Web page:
[2020-07-19 13:03:25:217 'SingleHostScanTask.SingleHostScanTask{262}' 139762329831168 ERROR] [singleHostScanTask, 693] caught an odbc error: "ODBC error: (23505) - ERROR: duplicate key value violates unique constraint "pk_vci_scanresults"; Error while executing the query" is returned when executing SQL statement "INSERT INTO VCI_SCANRESULTS(endtime, id, scan_status, scan_type, starttime, target_component, target_uid) VALUES (?, ?, ?, ?, ?, ?, ?)"
[2020-07-19 13:03:25:219 'SingleHostScanTask.SingleHostScanTask{262}' 139762329831168 ERROR] [singleHostScanTask, 404] SingleHostScan caught exception: caught an odbc error: "ODBC error: (23505) - ERROR: duplicate key value violates unique constraint "pk_vci_scanresults"; Error while executing the query" is returned when executing SQL statement "INSERT INTO VCI_SCANRESULTS(endtime, id, scan_status, scan_type, starttime, target_component, target_uid) VALUES (?, ?, ?, ?, ?, ?, ?)" with code: -1
[2020-07-19 13:03:25:223 'SingleHostScanTask.SingleHostScanTask{262}' 139762329831168 ERROR] [vciTaskBase, 568] Task execution has failed: caught an odbc error: "ODBC error: (23505) - ERROR: duplicate key value violates unique constraint "pk_vci_scanresults"; Error while executing the query" is returned when executing SQL statement "INSERT INTO VCI_SCANRESULTS(endtime, id, scan_status, scan_type, starttime, target_component, target_uid) VALUES (?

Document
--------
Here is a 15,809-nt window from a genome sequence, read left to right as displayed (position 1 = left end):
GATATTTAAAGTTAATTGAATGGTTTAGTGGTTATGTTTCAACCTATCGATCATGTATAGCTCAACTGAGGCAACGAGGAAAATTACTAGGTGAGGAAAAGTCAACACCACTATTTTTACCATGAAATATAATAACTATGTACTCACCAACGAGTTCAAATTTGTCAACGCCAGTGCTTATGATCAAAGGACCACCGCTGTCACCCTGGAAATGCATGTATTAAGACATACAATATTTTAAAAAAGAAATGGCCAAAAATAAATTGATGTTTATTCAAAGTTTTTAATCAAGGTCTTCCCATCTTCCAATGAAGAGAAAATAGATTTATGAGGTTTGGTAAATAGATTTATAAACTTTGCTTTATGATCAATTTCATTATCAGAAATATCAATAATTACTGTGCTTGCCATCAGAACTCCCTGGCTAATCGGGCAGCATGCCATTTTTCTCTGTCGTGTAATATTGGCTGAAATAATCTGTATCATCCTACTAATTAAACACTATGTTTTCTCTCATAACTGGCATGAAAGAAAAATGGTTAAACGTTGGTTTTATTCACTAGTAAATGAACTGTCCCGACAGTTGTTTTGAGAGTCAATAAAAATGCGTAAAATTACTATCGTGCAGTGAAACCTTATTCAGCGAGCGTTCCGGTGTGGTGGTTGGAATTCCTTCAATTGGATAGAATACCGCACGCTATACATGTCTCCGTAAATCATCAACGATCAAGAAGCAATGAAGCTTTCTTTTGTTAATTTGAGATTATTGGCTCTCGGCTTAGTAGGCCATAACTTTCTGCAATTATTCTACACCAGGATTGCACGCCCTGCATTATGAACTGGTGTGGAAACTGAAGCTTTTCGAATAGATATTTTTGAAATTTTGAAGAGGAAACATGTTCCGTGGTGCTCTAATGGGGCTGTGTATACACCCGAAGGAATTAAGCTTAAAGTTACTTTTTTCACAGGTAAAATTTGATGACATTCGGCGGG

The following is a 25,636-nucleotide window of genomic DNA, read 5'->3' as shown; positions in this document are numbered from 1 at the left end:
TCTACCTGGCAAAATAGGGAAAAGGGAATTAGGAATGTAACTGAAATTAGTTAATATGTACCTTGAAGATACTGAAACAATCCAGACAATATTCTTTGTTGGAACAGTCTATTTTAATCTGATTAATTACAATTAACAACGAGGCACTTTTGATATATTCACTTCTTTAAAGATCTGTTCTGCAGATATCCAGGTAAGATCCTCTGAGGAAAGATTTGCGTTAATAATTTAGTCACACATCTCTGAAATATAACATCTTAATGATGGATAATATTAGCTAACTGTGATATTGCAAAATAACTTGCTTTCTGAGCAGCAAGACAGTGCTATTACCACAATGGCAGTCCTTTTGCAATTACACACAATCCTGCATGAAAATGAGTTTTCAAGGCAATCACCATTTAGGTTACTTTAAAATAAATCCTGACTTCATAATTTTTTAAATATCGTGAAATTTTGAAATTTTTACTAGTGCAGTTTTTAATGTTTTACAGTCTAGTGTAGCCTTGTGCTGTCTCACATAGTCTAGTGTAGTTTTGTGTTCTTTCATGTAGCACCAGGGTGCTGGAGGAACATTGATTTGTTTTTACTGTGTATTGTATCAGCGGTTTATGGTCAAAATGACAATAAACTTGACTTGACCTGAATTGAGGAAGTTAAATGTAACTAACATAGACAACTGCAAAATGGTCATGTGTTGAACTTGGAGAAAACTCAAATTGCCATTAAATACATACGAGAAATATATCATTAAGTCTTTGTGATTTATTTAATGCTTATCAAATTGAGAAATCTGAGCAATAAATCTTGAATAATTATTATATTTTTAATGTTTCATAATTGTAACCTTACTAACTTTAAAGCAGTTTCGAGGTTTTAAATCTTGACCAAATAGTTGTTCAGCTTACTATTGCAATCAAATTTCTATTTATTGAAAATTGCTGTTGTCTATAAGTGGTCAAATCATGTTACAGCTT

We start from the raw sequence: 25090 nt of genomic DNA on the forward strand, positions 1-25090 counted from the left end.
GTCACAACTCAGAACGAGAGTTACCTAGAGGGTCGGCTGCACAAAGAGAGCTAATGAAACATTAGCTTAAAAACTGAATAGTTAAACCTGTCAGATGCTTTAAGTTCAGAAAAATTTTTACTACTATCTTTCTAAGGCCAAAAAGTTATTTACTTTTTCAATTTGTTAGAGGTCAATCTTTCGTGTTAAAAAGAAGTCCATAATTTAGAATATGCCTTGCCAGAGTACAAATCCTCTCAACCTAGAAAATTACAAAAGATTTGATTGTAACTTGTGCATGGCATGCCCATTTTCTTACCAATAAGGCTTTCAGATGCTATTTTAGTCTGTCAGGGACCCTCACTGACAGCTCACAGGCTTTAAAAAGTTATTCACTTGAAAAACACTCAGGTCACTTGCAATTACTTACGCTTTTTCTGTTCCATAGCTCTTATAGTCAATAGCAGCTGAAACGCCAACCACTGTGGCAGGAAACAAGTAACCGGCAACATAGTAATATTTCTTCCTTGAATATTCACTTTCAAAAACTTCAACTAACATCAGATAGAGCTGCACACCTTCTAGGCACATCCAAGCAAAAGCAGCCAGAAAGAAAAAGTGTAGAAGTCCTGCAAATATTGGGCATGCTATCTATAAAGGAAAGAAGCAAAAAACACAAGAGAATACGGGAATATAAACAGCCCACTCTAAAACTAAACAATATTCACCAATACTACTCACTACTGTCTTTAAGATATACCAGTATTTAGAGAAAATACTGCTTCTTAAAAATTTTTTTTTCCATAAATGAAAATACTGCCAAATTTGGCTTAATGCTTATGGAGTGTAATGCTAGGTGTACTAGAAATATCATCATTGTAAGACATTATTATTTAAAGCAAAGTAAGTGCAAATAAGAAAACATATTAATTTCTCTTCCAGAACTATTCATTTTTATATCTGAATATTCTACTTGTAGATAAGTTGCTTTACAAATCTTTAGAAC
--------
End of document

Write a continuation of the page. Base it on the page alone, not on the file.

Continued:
Well… ERROR: duplicate key value violates unique constraint “pk_vci_scanresults” is not what I expected, but it is an error, and it occured everytime I tried to remediate the host.

Google found nothing about this error, so I decided to reset the VUM database. Please don’t try this at your customer! Log a call at VMware.

To reset the VUM database:

  1. Connect to vCenter Server Appliance via SSH
  2. Switch to the BASH 
  3. Stop the VMware Update Manager Service with this command

    service-control –stop vmware-updatemgr
     
  4. To reset the VMware Update Manager Database (applies only to VCSA 6.7 and 7.0!)

    /usr/lib/vmware-updatemgr/bin/updatemgr-utility.py reset-db
  1. Delete the contents of the VMware Update Manager Patch Store

    rm -rf /storage/updatemgr/patch-store/*
     
  2. Start the VMware Update Manager Service again

    service-control –start vmware-updatemgr

You will lose all your baselines, so you have to configure them again. And you need to download all patches again.